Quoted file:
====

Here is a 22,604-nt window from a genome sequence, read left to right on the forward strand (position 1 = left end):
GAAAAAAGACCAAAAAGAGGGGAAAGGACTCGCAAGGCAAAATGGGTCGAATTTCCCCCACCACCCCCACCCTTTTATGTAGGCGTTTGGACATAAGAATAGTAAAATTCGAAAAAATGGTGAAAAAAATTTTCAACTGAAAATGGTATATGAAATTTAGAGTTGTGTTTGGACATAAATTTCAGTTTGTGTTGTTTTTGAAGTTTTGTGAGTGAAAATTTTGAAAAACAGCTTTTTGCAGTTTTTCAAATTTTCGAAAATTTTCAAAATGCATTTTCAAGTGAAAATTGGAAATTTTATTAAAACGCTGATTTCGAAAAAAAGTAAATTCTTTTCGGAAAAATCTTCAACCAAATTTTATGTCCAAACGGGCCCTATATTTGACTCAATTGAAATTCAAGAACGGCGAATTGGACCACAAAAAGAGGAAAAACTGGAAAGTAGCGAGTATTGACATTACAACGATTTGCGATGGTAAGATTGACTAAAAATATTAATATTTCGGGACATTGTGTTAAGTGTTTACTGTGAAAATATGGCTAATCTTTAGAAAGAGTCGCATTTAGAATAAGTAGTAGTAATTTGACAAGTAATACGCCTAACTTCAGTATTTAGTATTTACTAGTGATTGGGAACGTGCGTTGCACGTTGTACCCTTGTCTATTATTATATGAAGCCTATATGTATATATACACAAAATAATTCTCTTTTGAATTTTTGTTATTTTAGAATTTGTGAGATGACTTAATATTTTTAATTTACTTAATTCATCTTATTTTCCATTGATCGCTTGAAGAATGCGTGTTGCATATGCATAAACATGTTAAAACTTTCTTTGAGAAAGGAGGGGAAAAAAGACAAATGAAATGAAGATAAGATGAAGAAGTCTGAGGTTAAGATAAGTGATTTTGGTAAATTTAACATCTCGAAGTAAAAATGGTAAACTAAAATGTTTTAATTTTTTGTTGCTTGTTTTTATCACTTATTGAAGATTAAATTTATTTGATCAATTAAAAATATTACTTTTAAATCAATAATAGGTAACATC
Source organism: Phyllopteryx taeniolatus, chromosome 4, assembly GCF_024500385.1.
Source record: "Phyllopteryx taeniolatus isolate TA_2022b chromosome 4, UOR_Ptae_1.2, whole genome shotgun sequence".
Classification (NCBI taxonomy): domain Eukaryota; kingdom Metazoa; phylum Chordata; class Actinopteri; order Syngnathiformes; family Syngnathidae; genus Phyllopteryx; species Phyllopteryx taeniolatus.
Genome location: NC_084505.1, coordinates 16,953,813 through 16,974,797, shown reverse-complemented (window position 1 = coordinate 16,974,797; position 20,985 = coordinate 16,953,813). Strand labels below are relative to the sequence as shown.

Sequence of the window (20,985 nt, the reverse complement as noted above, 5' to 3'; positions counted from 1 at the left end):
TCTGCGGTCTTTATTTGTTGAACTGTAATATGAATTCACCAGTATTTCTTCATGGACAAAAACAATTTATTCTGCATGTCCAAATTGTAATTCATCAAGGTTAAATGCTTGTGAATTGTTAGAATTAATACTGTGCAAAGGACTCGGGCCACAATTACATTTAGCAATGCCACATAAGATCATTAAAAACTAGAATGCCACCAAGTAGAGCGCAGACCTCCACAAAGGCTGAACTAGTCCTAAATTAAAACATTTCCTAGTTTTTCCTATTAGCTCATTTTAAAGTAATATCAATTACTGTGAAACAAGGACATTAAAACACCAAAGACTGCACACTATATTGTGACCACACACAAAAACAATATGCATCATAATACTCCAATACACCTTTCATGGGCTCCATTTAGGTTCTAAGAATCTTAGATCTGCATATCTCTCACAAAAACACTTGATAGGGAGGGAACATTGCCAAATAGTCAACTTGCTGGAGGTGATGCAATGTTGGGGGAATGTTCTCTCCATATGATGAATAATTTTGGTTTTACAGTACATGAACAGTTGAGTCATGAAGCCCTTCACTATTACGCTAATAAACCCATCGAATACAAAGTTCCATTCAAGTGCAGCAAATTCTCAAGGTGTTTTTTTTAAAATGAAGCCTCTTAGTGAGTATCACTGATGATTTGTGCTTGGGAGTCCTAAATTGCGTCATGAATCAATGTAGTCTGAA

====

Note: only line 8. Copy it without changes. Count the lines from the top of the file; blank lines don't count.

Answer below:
TCTGCGGTCTTTATTTGTTGAACTGTAATATGAATTCACCAGTATTTCTTCATGGACAAAAACAATTTATTCTGCATGTCCAAATTGTAATTCATCAAGGTTAAATGCTTGTGAATTGTTAGAATTAATACTGTGCAAAGGACTCGGGCCACAATTACATTTAGCAATGCCACATAAGATCATTAAAAACTAGAATGCCACCAAGTAGAGCGCAGACCTCCACAAAGGCTGAACTAGTCCTAAATTAAAACATTTCCTAGTTTTTCCTATTAGCTCATTTTAAAGTAATATCAATTACTGTGAAACAAGGACATTAAAACACCAAAGACTGCACACTATATTGTGACCACACACAAAAACAATATGCATCATAATACTCCAATACACCTTTCATGGGCTCCATTTAGGTTCTAAGAATCTTAGATCTGCATATCTCTCACAAAAACACTTGATAGGGAGGGAACATTGCCAAATAGTCAACTTGCTGGAGGTGATGCAATGTTGGGGGAATGTTCTCTCCATATGATGAATAATTTTGGTTTTACAGTACATGAACAGTTGAGTCATGAAGCCCTTCACTATTACGCTAATAAACCCATCGAATACAAAGTTCCATTCAAGTGCAGCAAATTCTCAAGGTGTTTTTTTTAAAATGAAGCCTCTTAGTGAGTATCACTGATGATTTGTGCTTGGGAGTCCTAAATTGCGTCATGAATCAATGTAGTCTGAA